There has been an unfortunate trend in the peer review process, due to the ever increasing pressure to publish for the purpose of career advancement, for the author to be treated as a supplicant, humbly begging for favor from a panel of skeptical judges, who are afforded the privilege of anonymity, thereby evading direct accountability for their judgements. This is hardly a peer relationship! The problem is exacerbated by the fact that editors are often very busy, and therefore they tend to defer their judgement to the reviewers, thereby elevating their role from that of "prosecution" representing one side of the case, to that of a panel of anonymous judges, deciding the issue outright.
In this case the editor even chose to completely ignore the positive review of reviewer #1 and instructed the author instead to focus on the pedantic quibbling of reviewer #2, and in the second round of review apparently allowed the new third reviewer (reviewer #4) to read the first round of review, (is that really impartial?) which prompted the new reviewer to “pile on” with the academic indignation of reviewer #2 at the insolence of an author who has the temerity to speak out in protest against an unfair and ignore-ant (of the central issue of the paper!) review.
The progressive degeneration of the peer review process to a committee decision by a panel of anonymous judges poses a particular obstacle for paradigmatic proposals like the present one, because the panel is necessarily composed principally of reviewers whose whole career has been committed to the older paradigm. So if the decision is made by majority vote, the committee decision almost always rules against the paradigmatic hypothesis.
I am not a career
scientist, I don’t need this publication for career advancement, I
since resigned myself to taking my kudos posthumously. I submitted this
as a favor to David Hestenes in case he wanted to refer his students or
colleagues to this interesting new variation on his own ground-breaking
mapping in an official publication instead of just on my informal web
where I now publish all my new ideas without censorship for academic
officialdom to ignore. Some reviewers view the review process as if
a class exercise where adherence to proper form and protocol is more
than actual content. Life is not a rehearsal. This paper is for real. It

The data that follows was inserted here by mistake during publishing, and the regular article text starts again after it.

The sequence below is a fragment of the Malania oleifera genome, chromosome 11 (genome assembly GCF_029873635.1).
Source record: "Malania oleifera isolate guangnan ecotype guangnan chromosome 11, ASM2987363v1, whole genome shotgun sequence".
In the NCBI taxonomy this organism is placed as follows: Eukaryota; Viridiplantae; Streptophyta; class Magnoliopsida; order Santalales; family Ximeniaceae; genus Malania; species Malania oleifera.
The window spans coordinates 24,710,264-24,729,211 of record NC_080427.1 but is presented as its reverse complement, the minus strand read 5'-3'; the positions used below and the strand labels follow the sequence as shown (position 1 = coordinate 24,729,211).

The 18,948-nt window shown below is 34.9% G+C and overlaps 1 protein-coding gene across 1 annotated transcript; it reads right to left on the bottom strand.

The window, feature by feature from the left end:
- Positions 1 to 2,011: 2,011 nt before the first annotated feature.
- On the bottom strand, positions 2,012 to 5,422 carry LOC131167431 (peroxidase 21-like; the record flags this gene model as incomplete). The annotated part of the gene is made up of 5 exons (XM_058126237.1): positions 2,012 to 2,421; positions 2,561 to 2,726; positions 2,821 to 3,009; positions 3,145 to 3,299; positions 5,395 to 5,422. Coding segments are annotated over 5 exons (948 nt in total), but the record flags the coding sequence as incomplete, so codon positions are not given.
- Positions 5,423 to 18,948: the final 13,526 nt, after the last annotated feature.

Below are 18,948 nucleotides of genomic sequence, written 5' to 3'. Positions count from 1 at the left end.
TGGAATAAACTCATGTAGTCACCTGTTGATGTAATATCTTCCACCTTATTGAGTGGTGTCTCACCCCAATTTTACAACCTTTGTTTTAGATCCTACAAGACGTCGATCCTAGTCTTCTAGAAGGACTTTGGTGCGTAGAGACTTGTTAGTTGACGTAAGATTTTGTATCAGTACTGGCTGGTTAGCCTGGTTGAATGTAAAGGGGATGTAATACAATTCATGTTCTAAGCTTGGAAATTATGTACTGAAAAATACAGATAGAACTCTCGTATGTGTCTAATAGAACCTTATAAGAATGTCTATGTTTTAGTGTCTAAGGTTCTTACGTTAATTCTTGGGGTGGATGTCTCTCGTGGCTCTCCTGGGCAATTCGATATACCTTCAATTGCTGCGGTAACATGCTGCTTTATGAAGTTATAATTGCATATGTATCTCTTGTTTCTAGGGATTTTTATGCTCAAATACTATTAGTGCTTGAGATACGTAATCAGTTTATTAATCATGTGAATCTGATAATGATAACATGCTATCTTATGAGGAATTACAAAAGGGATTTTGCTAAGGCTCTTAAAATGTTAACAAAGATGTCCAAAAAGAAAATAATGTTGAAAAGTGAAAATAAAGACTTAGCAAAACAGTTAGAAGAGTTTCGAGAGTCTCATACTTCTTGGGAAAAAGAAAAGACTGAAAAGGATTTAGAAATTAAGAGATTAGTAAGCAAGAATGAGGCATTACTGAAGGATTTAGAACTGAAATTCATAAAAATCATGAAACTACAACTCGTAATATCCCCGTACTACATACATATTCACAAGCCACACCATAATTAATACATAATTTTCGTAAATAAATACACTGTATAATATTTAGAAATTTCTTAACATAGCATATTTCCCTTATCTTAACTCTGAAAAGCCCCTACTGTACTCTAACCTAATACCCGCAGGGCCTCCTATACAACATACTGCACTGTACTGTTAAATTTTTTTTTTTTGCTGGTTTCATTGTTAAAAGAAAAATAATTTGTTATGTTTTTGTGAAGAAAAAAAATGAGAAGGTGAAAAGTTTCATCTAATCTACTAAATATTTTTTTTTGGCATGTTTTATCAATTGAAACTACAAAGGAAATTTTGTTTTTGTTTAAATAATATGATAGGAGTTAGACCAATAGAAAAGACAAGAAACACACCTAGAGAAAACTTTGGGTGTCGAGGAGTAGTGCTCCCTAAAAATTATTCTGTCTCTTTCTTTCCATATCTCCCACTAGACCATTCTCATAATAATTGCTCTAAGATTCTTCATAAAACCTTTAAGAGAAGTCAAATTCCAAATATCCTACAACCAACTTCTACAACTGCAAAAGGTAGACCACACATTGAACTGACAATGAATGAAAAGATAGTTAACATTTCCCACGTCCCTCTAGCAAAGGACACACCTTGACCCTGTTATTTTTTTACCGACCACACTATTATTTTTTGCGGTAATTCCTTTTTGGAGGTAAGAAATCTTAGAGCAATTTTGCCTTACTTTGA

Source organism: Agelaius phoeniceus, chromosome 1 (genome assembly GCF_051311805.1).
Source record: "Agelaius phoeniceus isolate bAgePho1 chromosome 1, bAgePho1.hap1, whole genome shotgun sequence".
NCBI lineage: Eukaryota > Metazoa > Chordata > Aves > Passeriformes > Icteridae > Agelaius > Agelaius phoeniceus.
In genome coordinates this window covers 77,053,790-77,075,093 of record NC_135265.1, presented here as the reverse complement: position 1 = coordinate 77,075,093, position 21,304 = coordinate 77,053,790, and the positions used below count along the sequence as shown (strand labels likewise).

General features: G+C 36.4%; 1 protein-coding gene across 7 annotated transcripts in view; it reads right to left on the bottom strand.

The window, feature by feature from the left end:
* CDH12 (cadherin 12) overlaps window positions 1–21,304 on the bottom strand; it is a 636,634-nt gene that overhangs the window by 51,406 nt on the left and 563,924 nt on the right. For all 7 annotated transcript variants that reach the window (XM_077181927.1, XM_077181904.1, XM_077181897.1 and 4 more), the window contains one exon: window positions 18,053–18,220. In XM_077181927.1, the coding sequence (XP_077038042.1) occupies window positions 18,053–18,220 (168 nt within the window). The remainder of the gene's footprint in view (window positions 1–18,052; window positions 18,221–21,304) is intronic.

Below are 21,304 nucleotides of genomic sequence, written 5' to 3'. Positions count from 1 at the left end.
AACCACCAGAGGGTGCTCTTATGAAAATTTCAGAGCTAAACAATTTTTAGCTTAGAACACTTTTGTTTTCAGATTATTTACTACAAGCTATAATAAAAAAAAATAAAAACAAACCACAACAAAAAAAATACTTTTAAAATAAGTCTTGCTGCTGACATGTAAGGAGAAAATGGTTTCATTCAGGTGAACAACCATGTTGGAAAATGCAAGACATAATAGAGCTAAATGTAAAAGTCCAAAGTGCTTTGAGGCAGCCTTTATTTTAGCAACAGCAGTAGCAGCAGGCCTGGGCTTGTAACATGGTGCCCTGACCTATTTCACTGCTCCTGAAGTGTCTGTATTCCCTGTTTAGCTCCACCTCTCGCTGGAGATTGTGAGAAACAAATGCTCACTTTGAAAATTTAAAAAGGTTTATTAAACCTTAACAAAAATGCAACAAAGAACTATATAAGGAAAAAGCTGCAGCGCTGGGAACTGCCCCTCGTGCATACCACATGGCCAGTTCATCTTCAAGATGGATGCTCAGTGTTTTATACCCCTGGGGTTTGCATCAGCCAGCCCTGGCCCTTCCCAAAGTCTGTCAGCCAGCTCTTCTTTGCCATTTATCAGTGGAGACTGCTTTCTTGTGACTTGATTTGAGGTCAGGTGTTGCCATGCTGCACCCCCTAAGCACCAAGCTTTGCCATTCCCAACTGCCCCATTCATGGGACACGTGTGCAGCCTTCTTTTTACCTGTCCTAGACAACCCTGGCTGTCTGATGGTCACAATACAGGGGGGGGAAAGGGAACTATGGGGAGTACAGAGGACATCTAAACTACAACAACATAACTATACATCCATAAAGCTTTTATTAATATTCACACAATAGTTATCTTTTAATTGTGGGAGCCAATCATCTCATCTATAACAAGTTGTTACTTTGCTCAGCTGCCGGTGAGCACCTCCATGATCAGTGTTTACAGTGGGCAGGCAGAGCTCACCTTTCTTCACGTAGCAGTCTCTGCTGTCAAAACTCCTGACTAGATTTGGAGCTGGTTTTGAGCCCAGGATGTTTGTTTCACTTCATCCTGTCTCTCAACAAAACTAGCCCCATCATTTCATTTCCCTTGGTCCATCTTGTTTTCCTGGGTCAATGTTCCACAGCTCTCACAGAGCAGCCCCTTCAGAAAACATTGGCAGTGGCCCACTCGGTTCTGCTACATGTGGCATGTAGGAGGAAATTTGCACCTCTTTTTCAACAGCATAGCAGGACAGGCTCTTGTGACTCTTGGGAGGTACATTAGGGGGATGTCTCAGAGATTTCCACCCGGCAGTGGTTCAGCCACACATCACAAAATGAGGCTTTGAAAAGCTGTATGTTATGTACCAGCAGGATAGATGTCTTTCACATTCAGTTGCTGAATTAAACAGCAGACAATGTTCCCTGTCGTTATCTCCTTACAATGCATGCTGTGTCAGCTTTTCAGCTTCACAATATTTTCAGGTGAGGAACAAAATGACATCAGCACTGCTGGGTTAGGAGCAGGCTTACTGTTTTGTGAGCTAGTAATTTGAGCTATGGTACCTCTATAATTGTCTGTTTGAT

interesting new idea, clearly stated and ably supported by arguments and
evidence. The fact that the dissenting reviewers heavily emphasize every
variation from conventional protocol while not only totally ignoring the
substantial content and novel concepts of the paper, but even demanding
that content be removed entirely
without question or appeal,
that these reviewers believe the review process is more like a class
than an exchange of ideas among co-equal peers.
This review is not a test of the validity of this paper and its significant contribution to mathematics. That much is already self-evident to anyone with the mathematical insight to recognize it. This review is a test of the relevance of the whole peer review process to the advancement of mathematical thought. If these reviewers are right, that publication in a peer reviewed journal is more a matter of proper form and protocol than of free expression of interesting new mathematical ideas in the author’s own words, then I would have no desire to have my paper published in the AACA under those conditions.
I refer back to the overlooked review by reviewer #1, evidently a man of exceptional insight and historical perspective, who wrote:
This paper is well written, highly original and interesting. It is also controversial at many levels. But that is to be expected, because the central thesis is so provocative, and supporting evidence is controversial. It would be unproductive to quibble about any particular point. Therefore, it should be published without change and let readers decide.
There speaks a man who understands what the review process should be all about.